The playoff drivers may be the focus of a lot of talk this time of year, but Saturday at Charlotte Motor Speedway, Chase Briscoe reminded everyone that he was in it to win it. And win he did, for his first career XFINITY trophy. Briscoe’s win makes him the first driver to win on Charlotte’s infield road course, a race that was added to the XFINITY schedule this year. It’s the second victory for the No. 98 Biagi-DenBeste racing Ford in 2018 (Kevin Harvick also won in Atlanta).
Teams got their first track time on the road configuration on Thursday, and the road course provided plenty to challenge drivers from the start.
Cindric led the field to the green flag. Drivers dove into Turn 1 double file for the first time and somehow made it through despite some slipping and sliding.
After qualifying second, Alex Labbe lost an axle on the second lap, bringing out the first caution of the day when he rolled to a stop on the racing surface.
That incident was the only time the yellow would fly in stage one as NASCAR made good use of the local caution for spins by Ty Majeski and Cindric. Cindric’s lap 12 spinout cost him the lead, and even though he recovered in the fourth position, he was never able to get back to the front.
Cindric’s troubles gave the race lead to Hemric with two laps to go in stage one and Hemric took the green-and-white checkers. Custer, Reddick, Cindric, Marks, Preece, Tifft, Brendan Gaughan, Justin Allgaier and Grala took home stage points as the top 10.
Briscoe snatched the lead from Hemric to kick off stage two, which featured a bit more mayhem than the first.
Katherine Legge and Gaughan spun but were able to continue without cautions. The most notable incident came when Justin Allgaier got caught in a chain reaction and collected Ryan Sieg. Allgaier, the regular season point leader, struggled in Charlotte. An unscheduled late stop relegated him to 25th with 15 laps to go, though he rebounded to 15th, it has playoff implications.
Christopher Bell got around Briscoe as Briscoe and others elected to pit with four laps remaining. just before the stage ended to win over Custer, Reddick, Preece and Elliott Sadler. Andy Lally, Grala, Spencer Gallagher, Briscoe and Lawson Aschenbach also got stage points in the top 10.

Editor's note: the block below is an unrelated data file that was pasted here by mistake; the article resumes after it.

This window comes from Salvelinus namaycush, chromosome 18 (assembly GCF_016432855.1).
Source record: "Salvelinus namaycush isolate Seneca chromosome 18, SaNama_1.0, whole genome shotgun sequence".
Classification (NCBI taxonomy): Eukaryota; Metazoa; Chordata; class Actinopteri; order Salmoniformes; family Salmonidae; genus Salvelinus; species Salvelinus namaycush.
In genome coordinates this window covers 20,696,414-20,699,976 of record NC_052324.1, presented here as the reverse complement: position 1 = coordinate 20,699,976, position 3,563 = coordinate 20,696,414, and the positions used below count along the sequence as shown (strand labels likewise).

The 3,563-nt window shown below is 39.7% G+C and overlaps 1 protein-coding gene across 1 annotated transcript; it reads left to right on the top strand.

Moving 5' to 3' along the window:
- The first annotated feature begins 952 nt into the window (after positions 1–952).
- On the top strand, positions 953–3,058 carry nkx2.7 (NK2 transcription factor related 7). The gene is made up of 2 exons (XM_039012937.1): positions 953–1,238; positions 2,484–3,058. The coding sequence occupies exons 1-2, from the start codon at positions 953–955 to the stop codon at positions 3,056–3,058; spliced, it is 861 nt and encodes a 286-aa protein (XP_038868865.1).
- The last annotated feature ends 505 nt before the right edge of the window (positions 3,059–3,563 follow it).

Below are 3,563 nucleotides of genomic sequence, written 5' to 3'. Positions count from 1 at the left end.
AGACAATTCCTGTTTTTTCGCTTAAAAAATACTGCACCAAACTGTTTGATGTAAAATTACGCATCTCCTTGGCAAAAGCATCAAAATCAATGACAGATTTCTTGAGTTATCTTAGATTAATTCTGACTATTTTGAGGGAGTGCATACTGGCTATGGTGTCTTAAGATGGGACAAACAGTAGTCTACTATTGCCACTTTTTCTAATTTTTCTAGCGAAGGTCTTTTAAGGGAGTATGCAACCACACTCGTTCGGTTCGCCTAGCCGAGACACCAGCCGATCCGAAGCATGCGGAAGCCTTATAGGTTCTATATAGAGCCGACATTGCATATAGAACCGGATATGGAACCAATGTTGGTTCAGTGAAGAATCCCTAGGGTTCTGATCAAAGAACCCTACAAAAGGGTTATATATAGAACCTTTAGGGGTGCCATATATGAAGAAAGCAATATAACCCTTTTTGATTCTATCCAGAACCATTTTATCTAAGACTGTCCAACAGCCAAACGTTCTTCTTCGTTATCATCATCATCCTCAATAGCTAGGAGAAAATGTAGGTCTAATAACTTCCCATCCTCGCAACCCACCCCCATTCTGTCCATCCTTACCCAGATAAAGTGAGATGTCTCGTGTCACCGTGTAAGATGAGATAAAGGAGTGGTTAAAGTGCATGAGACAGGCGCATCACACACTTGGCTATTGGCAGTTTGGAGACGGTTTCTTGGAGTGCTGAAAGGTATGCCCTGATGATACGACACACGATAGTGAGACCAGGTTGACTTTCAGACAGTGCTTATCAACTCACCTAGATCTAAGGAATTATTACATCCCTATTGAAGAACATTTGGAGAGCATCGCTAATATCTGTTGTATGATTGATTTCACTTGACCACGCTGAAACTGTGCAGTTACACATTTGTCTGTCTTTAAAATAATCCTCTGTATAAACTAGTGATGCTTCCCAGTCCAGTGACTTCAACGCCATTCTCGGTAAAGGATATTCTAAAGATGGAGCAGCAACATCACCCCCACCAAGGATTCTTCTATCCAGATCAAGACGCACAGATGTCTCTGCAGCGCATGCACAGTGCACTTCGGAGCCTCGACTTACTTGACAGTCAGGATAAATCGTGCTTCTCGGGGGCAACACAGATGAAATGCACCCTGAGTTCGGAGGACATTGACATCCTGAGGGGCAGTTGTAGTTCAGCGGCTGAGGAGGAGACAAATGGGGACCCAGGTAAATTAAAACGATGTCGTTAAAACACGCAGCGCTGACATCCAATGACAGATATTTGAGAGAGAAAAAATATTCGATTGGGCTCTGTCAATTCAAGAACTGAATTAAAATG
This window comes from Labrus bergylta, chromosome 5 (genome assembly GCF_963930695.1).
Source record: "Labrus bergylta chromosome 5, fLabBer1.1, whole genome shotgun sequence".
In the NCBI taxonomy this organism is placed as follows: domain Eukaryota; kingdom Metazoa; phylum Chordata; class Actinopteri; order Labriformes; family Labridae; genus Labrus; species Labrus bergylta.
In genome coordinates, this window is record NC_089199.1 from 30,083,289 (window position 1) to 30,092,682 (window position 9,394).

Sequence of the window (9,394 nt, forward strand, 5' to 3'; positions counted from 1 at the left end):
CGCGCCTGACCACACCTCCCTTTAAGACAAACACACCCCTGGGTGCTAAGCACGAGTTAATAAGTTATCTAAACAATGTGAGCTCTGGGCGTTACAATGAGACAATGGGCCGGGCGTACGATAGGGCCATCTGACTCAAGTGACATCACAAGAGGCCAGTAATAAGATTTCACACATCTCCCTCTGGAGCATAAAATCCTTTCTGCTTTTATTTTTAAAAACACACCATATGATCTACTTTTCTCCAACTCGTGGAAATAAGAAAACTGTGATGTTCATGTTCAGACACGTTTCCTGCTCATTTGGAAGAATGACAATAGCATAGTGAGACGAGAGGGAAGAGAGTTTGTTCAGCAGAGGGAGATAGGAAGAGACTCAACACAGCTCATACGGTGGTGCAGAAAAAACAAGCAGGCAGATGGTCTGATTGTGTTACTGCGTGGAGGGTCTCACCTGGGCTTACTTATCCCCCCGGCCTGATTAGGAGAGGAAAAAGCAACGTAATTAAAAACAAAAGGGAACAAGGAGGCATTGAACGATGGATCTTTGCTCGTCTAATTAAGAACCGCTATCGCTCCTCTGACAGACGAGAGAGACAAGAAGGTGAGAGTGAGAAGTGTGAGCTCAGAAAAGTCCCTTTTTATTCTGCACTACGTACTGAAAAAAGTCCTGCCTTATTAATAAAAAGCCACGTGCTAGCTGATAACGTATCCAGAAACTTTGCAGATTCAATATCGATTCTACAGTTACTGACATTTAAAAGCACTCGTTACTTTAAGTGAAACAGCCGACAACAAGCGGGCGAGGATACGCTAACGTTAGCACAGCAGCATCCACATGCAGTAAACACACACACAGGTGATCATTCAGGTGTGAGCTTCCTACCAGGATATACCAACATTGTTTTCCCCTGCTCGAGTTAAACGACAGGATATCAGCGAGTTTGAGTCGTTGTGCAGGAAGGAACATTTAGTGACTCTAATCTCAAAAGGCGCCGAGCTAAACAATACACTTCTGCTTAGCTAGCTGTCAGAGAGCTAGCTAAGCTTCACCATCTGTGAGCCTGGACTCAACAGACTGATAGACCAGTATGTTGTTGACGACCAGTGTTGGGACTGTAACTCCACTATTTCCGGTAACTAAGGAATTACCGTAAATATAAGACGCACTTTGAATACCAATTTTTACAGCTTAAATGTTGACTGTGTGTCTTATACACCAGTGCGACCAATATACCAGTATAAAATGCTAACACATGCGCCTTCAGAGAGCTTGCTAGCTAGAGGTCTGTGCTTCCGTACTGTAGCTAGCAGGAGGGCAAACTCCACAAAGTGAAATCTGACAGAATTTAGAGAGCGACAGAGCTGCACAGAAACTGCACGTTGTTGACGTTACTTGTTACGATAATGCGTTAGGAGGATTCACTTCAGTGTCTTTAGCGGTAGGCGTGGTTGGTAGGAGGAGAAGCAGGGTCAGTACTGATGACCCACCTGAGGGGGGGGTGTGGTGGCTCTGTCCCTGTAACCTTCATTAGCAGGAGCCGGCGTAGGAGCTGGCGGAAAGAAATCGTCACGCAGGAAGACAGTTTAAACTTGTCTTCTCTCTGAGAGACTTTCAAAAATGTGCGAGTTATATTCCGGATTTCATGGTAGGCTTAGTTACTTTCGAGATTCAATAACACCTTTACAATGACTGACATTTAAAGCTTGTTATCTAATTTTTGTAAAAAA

Briscoe regained the lead under caution as he was able to stay on track at the conclusion of the stage.
The start of the final stage featured a demonstration of how treacherous the “concrete canyon” as it’s called between Turns 1 and 2 can be. There’s nowhere for a car in trouble to go, and when Ryan Truex brushed the wall, the chain reaction pileup collected Majeski and Michael Annett. The accident puts Truex in trouble in the playoff picture. He finished the race, but in 16th, and only Brandon Jones had a worse finish among playoff drivers.
The rest of the of the stage was clean, with Briscoe holding point, but a crash by Sieg left the backstretch littered with debris from the No. 39. Bell hit Sieg’s bumper brace, which ricocheted off the outside wall and a couple other cars as well.
Cleanup from Sieg’s wreck was extensive and the caution was the longest of the race at four laps. When the race restarted with 10 to go, Briscoe had to hold off the charging Hemric, but Hemric overdrove the frontstretch chicane and had to serve a stop-and-go penalty. That left Marks to challenge, but Briscoe was able to open up his lead in the closing laps and take the checkers for his first career XFINITY Series win.
Bell leaves Charlotte with a 33-point advantage over Hemric. Reddick is third, nine behind Hemric. Custer and Tifft round out the top five in points. Sadler, Allgaier, Ross Chastain, Cindric and Truex currently hold down the top 10 spots, with Ryan Reed and Brandon Jones in 11th and 12th. Allgaier and Chastain hold a two-point advantage over Cindric for eighth place and 15 points over Truex as the series heads to its first elimination after Dover next week.
“Honestly, I can’t believe it, said Briscoe after the race. “We were so far off in practice. The car was great. The driver was not. I watched a lot of video, a lot of on board stuff trying to get better overnight. It seemed like everyday we came back we’d pick up a second and I knew when we got in the race and I got around guys I could see more of what they were doing and where they were beating me. That was really the biggest key there is just getting around other cars and seeing what they were doing different…I wasn’t very good at the beginning. I probably wasn’t aggressive enough maintaining track position and I can’t believe I didn’t run off the track, ever. That’s surprising. Normally on a road course I’m way off running 10th on back and this is the one place that I felt drove like a dirt track instead of a road course. I don’t feel like I drove a perfect race, but these guys gave me a perfect race car. That’s what it’s all about.”